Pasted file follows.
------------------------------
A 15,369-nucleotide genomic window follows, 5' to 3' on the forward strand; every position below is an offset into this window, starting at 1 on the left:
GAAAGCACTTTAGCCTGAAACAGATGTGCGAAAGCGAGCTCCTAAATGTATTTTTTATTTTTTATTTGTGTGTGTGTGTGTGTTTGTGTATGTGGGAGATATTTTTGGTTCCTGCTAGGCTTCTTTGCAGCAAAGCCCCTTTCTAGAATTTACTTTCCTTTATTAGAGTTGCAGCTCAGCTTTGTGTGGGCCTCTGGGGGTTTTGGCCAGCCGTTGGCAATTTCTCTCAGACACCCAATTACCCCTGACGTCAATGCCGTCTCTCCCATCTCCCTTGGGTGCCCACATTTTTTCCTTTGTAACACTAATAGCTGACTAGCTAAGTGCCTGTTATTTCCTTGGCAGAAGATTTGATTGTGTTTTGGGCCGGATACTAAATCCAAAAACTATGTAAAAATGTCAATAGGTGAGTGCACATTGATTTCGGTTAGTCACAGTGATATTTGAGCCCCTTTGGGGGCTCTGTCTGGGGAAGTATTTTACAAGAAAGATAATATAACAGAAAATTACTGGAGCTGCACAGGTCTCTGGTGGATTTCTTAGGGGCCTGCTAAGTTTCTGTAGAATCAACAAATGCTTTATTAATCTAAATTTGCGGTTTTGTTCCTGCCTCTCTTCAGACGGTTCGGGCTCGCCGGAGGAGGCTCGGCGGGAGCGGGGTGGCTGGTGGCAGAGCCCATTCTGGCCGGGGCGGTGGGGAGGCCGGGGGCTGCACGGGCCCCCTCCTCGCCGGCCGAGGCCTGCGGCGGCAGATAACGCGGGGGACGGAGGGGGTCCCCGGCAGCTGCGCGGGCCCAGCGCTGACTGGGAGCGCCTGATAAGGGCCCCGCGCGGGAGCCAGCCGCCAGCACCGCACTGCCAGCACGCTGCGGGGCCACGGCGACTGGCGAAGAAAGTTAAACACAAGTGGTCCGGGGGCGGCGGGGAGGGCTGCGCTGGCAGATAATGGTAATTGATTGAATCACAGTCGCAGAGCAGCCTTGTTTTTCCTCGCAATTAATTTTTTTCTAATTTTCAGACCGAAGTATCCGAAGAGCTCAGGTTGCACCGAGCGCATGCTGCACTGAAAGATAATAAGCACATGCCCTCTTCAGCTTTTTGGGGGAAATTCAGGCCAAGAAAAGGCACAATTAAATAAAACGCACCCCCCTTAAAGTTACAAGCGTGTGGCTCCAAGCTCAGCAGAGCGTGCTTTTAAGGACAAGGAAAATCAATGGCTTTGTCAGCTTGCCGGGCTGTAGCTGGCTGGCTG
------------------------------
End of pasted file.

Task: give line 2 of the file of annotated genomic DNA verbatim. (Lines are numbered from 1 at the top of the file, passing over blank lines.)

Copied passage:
GAAAGCACTTTAGCCTGAAACAGATGTGCGAAAGCGAGCTCCTAAATGTATTTTTTATTTTTTATTTGTGTGTGTGTGTGTGTTTGTGTATGTGGGAGATATTTTTGGTTCCTGCTAGGCTTCTTTGCAGCAAAGCCCCTTTCTAGAATTTACTTTCCTTTATTAGAGTTGCAGCTCAGCTTTGTGTGGGCCTCTGGGGGTTTTGGCCAGCCGTTGGCAATTTCTCTCAGACACCCAATTACCCCTGACGTCAATGCCGTCTCTCCCATCTCCCTTGGGTGCCCACATTTTTTCCTTTGTAACACTAATAGCTGACTAGCTAAGTGCCTGTTATTTCCTTGGCAGAAGATTTGATTGTGTTTTGGGCCGGATACTAAATCCAAAAACTATGTAAAAATGTCAATAGGTGAGTGCACATTGATTTCGGTTAGTCACAGTGATATTTGAGCCCCTTTGGGGGCTCTGTCTGGGGAAGTATTTTACAAGAAAGATAATATAACAGAAAATTACTGGAGCTGCACAGGTCTCTGGTGGATTTCTTAGGGGCCTGCTAAGTTTCTGTAGAATCAACAAATGCTTTATTAATCTAAATTTGCGGTTTTGTTCCTGCCTCTCTTCAGACGGTTCGGGCTCGCCGGAGGAGGCTCGGCGGGAGCGGGGTGGCTGGTGGCAGAGCCCATTCTGGCCGGGGCGGTGGGGAGGCCGGGGGCTGCACGGGCCCCCTCCTCGCCGGCCGAGGCCTGCGGCGGCAGATAACGCGGGGGACGGAGGGGGTCCCCGGCAGCTGCGCGGGCCCAGCGCTGACTGGGAGCGCCTGATAAGGGCCCCGCGCGGGAGCCAGCCGCCAGCACCGCACTGCCAGCACGCTGCGGGGCCACGGCGACTGGCGAAGAAAGTTAAACACAAGTGGTCCGGGGGCGGCGGGGAGGGCTGCGCTGGCAGATAATGGTAATTGATTGAATCACAGTCGCAGAGCAGCCTTGTTTTTCCTCGCAATTAATTTTTTTCTAATTTTCAGACCGAAGTATCCGAAGAGCTCAGGTTGCACCGAGCGCATGCTGCACTGAAAGATAATAAGCACATGCCCTCTTCAGCTTTTTGGGGGAAATTCAGGCCAAGAAAAGGCACAATTAAATAAAACGCACCCCCCTTAAAGTTACAAGCGTGTGGCTCCAAGCTCAGCAGAGCGTGCTTTTAAGGACAAGGAAAATCAATGGCTTTGTCAGCTTGCCGGGCTGTAGCTGGCTGGCTG